Moynihan called Bradley "a man with heart and courage and stamina."
"You can't govern, as Woodrow Wilson said, without those qualities. He has shown them all his life in one way or another," he said.
This pat on the back from Pat Moynihan is just the latest piece of good news for Bill Bradley, reports WCBS-AM reporter Paul Murnane.
While national polls have indicated that Gore is still the Democratic leader, recent polls in New Hampshire and New York have shown a tight race between Bradley and the vice president.
An appreciative Bradley acknowledged that his campaign is "up against an establishment," but he said that Moynihan's endorsement was "important. I think people will take notice." Bradley also called Moynihan "a distinguished giant."
Asked why he preferred Bradley over Gore, Moynihan responded simply, "Nothing is the matter with Mr. Gore, except he can't be elected president."
Moynihan, a New York Democrat who is retiring from the Senate, and Bradley have been friends for more than two decades. Bradley served three terms as a New Jersey senator, and spent time with Moynihan on the Senate Finance Committee.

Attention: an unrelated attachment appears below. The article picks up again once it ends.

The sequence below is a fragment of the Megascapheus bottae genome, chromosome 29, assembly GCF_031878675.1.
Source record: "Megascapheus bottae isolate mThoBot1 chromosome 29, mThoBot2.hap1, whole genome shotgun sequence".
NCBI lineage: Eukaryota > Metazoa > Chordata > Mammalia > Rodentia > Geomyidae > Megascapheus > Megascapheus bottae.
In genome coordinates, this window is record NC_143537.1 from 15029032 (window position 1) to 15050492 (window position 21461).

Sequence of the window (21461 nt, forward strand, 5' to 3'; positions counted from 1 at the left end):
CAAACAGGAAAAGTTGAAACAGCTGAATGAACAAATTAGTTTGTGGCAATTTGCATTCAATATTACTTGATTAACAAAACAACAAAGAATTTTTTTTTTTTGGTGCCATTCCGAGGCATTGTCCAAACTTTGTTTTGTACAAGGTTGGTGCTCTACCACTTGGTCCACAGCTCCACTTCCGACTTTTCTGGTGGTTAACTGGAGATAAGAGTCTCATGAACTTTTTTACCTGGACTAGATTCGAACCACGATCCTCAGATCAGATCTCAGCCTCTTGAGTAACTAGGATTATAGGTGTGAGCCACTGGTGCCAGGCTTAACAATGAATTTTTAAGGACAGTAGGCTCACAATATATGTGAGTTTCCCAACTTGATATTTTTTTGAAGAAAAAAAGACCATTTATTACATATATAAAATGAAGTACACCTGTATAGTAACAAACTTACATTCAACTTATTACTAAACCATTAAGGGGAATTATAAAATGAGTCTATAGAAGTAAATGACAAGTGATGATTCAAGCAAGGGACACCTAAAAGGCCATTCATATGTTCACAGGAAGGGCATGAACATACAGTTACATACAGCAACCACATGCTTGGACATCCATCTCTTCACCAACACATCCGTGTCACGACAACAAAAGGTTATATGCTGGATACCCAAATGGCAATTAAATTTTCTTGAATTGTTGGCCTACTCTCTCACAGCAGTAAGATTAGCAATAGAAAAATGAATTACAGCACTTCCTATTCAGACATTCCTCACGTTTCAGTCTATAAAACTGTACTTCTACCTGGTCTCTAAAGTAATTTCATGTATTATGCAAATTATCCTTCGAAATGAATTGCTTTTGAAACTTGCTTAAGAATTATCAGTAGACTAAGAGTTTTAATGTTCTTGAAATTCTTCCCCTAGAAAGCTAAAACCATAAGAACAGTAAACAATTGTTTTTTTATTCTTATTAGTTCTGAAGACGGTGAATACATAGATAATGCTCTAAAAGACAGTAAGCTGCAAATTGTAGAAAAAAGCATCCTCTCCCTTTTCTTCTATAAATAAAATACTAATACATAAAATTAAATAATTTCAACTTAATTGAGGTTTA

The announcement was made at the 92nd Street Y, where Bradley often worked out while winning two NBA title with the New York Knicks. It was an unusual location for a political announcement; the "Y" is better known as a spot for cultural events and book readings.
Moynihan held up a copy of Bradley's 1996 memoir, Time Present, Time Past," and called it "a brilliant book." He again quoted Wilson as saying that presidents come from "wise and prudent athletes, a small class."
Bradley, a Rhodes Scholar, was an All-American basketball player at Princeton before joining the Knicks.
Moynihan is the third senator to endorse Bradley, joining colleagues Paul Wellstone of Minnesota and Bob Kerrey of Nebraska.
Gore has been endorsed by more than 100 members of Congress.